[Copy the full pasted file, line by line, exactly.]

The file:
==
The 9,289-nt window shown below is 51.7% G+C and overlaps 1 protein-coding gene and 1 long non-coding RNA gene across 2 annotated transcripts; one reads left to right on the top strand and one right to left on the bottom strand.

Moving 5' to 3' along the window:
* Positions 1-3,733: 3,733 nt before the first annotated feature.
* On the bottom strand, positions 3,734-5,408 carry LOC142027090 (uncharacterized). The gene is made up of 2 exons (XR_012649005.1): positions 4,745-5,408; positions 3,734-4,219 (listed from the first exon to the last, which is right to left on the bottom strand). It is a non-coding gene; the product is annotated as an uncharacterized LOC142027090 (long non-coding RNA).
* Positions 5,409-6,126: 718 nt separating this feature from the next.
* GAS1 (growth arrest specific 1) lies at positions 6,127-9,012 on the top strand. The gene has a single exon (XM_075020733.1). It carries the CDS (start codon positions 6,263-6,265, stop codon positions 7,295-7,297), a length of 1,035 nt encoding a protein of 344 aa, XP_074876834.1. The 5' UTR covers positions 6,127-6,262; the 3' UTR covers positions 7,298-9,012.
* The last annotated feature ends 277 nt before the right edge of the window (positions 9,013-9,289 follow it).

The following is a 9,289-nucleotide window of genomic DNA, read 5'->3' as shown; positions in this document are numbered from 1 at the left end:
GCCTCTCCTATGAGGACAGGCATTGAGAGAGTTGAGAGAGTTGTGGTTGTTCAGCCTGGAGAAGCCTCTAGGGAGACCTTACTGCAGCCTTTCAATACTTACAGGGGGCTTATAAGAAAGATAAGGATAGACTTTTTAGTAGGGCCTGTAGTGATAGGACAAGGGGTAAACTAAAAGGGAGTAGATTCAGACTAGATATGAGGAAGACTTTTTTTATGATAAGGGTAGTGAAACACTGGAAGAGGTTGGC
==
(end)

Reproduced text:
The 9,289-nt window shown below is 51.7% G+C and overlaps 1 protein-coding gene and 1 long non-coding RNA gene across 2 annotated transcripts; one reads left to right on the top strand and one right to left on the bottom strand.

Moving 5' to 3' along the window:
* Positions 1-3,733: 3,733 nt before the first annotated feature.
* On the bottom strand, positions 3,734-5,408 carry LOC142027090 (uncharacterized). The gene is made up of 2 exons (XR_012649005.1): positions 4,745-5,408; positions 3,734-4,219 (listed from the first exon to the last, which is right to left on the bottom strand). It is a non-coding gene; the product is annotated as an uncharacterized LOC142027090 (long non-coding RNA).
* Positions 5,409-6,126: 718 nt separating this feature from the next.
* GAS1 (growth arrest specific 1) lies at positions 6,127-9,012 on the top strand. The gene has a single exon (XM_075020733.1). It carries the CDS (start codon positions 6,263-6,265, stop codon positions 7,295-7,297), a length of 1,035 nt encoding a protein of 344 aa, XP_074876834.1. The 5' UTR covers positions 6,127-6,262; the 3' UTR covers positions 7,298-9,012.
* The last annotated feature ends 277 nt before the right edge of the window (positions 9,013-9,289 follow it).

The following is a 9,289-nucleotide window of genomic DNA, read 5'->3' as shown; positions in this document are numbered from 1 at the left end:
GCCTCTCCTATGAGGACAGGCATTGAGAGAGTTGAGAGAGTTGTGGTTGTTCAGCCTGGAGAAGCCTCTAGGGAGACCTTACTGCAGCCTTTCAATACTTACAGGGGGCTTATAAGAAAGATAAGGATAGACTTTTTAGTAGGGCCTGTAGTGATAGGACAAGGGGTAAACTAAAAGGGAGTAGATTCAGACTAGATATGAGGAAGACTTTTTTTATGATAAGGGTAGTGAAACACTGGAAGAGGTTGGC